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Thread: How Much Effort

  1. #1
    Join Date
    May 2012
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    Dexter,MO,USA
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    124

    Default How Much Effort

    Okay, just finished making up 10 frames, currently this is a personal goal i must achieve every day when i have frames and wax available.
    I am only a newbie and have 5 production and 13 nucs. but got to thinking today about how you production folks calculate stuff. how prepared are you for the following year. do you break it down into manageable chunks

    1) calculate how many new boxes you will need and of course the frames
    2) buy the frames or build them. i hate building these and they are labor intensive. is there a point where you could not build these fast enough?

    Thanks
    Gary

  2. #2
    Join Date
    Mar 2010
    Location
    Walker, Alabama, USA
    Posts
    923

    Default Re: How Much Effort

    I am SMALL potatoes but even I streamline--use jigs, staplers and the like to make it all go easier and faster. I gave up making frames one at a time after the first box! There's plans for a jig on here and there are several more on the web, any one of which cuts assembly time WAY down.

    And, yes, I figure what I need each fall so that I can build it over the winter and have it available by spring. And I ALWAYS need more than I planned on.



    Rusty
    Rusty Hills Farm -- home of AQHA A Rusty Zipper & Rusty's Bees ( LC and T)

  3. #3
    Join Date
    Apr 2013
    Location
    Vancouver, BC, Canada
    Posts
    1,344

    Default Re: How Much Effort

    Does one ever catch up? ..unless you plan on expanding every year. I am hoping to get to a number of hives that generate an anticipated gross and stay at that. It will be a bleak future if I never get enough wooden ware
    Janne....first hives April 2013, 19 hives, treat, plant zone 8b, at sea level, latitude 49.13, longitude 123.06

  4. #4
    Join Date
    Dec 2010
    Location
    Ojai, California
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    972

    Default Re: How Much Effort

    Gary -
    I'm in expansion mode, and recently moved shop, so calculations are done in reverse order as if I'm where I want to be next year, looking back.

    Before starting, go and get your county beekeeper number and order (or make) your branding iron(s). I can't afford to make woodenware that others will steal and use to compete with me for the prime locations, and I doubt you would want to.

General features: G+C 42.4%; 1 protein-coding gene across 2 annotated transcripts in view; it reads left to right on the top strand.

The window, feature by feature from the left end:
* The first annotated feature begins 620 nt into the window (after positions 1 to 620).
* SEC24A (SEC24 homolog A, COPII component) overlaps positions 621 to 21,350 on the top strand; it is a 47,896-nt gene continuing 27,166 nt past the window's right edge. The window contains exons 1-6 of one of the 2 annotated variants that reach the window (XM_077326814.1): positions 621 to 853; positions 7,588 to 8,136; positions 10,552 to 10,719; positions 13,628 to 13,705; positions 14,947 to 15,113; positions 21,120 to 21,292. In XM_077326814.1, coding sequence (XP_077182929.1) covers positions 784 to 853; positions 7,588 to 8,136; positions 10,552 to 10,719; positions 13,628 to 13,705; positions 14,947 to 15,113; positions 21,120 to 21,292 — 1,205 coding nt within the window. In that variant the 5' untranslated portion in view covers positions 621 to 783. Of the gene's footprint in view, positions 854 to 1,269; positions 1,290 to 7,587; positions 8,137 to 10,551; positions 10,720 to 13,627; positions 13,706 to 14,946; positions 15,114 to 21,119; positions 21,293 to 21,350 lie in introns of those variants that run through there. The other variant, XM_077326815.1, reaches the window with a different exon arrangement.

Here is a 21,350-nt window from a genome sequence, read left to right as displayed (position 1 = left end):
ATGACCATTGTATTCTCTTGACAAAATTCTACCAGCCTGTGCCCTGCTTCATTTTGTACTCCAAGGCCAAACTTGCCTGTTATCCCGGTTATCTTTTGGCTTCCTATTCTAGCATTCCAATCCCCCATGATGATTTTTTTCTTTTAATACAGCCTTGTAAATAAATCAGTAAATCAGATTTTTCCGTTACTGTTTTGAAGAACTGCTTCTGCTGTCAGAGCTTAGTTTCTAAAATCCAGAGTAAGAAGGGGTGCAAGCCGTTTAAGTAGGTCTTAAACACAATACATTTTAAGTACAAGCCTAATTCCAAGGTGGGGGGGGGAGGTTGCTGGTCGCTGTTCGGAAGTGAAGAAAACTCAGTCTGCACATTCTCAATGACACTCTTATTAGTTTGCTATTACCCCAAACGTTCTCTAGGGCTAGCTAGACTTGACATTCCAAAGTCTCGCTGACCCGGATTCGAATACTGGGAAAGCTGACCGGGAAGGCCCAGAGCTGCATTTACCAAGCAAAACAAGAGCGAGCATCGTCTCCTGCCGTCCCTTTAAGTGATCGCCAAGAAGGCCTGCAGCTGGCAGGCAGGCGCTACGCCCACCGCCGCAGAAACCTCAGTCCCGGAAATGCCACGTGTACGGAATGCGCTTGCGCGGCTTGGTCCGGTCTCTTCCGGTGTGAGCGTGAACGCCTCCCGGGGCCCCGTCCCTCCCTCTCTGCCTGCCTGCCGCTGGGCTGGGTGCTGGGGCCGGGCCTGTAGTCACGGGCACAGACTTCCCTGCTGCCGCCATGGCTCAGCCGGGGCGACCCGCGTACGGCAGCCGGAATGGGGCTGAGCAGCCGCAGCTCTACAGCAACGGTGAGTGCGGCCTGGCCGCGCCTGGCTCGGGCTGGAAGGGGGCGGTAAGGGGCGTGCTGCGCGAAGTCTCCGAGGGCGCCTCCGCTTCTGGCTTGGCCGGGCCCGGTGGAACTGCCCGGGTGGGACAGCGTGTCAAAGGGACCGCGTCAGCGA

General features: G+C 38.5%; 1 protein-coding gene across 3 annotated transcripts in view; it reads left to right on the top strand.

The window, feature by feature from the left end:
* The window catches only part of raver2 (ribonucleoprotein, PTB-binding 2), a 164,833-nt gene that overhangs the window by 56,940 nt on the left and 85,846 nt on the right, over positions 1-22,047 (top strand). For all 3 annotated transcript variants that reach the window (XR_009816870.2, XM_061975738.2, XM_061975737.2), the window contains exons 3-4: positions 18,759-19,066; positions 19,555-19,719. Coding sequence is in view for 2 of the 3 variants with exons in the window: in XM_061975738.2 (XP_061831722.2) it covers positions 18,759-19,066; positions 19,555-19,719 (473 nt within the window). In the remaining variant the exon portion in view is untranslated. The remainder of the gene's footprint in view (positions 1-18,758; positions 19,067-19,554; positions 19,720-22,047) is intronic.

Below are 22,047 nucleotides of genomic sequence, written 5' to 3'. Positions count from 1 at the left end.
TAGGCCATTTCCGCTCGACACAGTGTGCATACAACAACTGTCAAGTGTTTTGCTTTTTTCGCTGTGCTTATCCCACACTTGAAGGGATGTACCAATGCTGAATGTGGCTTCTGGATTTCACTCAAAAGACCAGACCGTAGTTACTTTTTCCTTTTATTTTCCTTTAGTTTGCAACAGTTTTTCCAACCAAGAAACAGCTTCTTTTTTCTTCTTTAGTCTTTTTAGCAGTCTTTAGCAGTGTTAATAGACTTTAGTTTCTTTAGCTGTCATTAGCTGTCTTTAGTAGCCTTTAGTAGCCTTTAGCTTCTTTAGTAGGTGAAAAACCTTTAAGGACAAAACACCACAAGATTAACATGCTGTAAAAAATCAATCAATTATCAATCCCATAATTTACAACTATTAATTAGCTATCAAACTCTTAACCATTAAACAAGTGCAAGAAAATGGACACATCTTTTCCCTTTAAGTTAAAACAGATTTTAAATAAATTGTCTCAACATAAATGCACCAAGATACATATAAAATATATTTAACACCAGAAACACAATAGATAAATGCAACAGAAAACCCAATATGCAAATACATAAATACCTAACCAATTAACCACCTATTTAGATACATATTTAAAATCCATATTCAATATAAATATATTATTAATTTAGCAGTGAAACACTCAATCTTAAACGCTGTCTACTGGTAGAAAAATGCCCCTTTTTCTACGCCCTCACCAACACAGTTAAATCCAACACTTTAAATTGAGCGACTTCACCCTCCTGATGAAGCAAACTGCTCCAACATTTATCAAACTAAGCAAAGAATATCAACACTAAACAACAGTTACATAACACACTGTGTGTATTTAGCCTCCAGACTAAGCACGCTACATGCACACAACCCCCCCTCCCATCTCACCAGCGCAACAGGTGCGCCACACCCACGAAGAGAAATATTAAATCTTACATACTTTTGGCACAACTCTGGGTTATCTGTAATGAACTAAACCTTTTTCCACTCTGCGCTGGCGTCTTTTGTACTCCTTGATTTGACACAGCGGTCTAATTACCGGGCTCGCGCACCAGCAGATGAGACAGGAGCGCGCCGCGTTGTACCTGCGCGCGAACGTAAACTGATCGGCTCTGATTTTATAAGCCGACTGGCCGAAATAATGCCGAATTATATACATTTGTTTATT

I start out anticipating what my limiting factors will be - this year it should be money, a lack of available, free, scrap wood. Running around gathering scrap wood is an option available to someone who is still small scale enough that time is not the limiting factor, as the scale of the operation grows, it is not an option - gotta' sawmill and cure the trees yourself, or buy the cut & kiln-dried lumber, depending on your location, zoning, and how you're set up.

    My truck bed has space for 20 pallets, or 80 colonies. Right now, I use a pallet jack and a ramp, so I can't stack them 3 high. I plan on making 2 runs with the truck, so 40 total pallets, or 160 colonies. Later, when I can afford a forklift, I can stack 3 pallets high, that's 60 pallets plus whatever I can fit on the trailer that the forklift doesn't take up, but that's not this year.


    Shop efficiency is my first concern - one might be tempted to take a cheaper route and buy mere doability - but that can be an evil trap and should be avoided. Put you money into decent production equipment and don't waste time. I have to schedule time and money for building tools, machines, jigs, and fixtures, and leave enough time and money for making bee equipment.

    Atop that list are a box assembly jig and a frame assembly jig. Also on my list of priorities: double chop saw; an out-feed table for the saw and the planer; 2 router tables; a finger box joint sled; some gang-frame cutting fixtures for top bars, side bars, and bottom bars; a pallet assembly jig, a dipping tank for linseed oil, and a production saw. The production saw will take some time, and I do not anticipate completing it this year, but will be happy with some essential parts. If time runs out, it waits. Meanwhile I will continue to use the table saw - doability that will make way to efficiency in 2 years, when I will be big enough to need it. 2 more solar wax melters, capable of holding 5 frames each, will be in order during this year.

    So next year's goal is 160 colonies. I need 40 screened bottom pallets. I use 10-frame medium Langstroths, 3 brood chamber boxes each, plus 3 honey supers, so 6 boxes per colony. 160 x 6 = 960 boxes and 9600 frames. Figure 200 commercial tops with metal - I like tops that last.

    Many beekeepers are not former carpenter/cabinetmakers, and they consider that boxes are easy enough to make, but frames are not. Most of them buy knock-down frames and do the stapling on the assembly jig. Larger beekeepers don't have time to "play woodpecker", and just buy the assembled frames, some even the knock-down boxes. Most have at least a compressor, a staple gun, and a paint roller. I'm still making my own frames from scratch, as I'm still small enough that cash is less plentiful than time, and I have the carpentry background. Making parts fit is not too challenging for a former machinist, but I understand it's not easy for those who have not done it most of their life.

    I try to aim for about 11 times as many queens as I have colonies. Not all will make it to next year's splits, some will be used in over-wintered nuc's, some for re-queening, those left over are for sale. 160 x 11 = 1760 queens. I'll build that many queen bank cages, even though they won't all be banked at one time. At 40 cages per queen bank frame, that's 44 queen bank frames.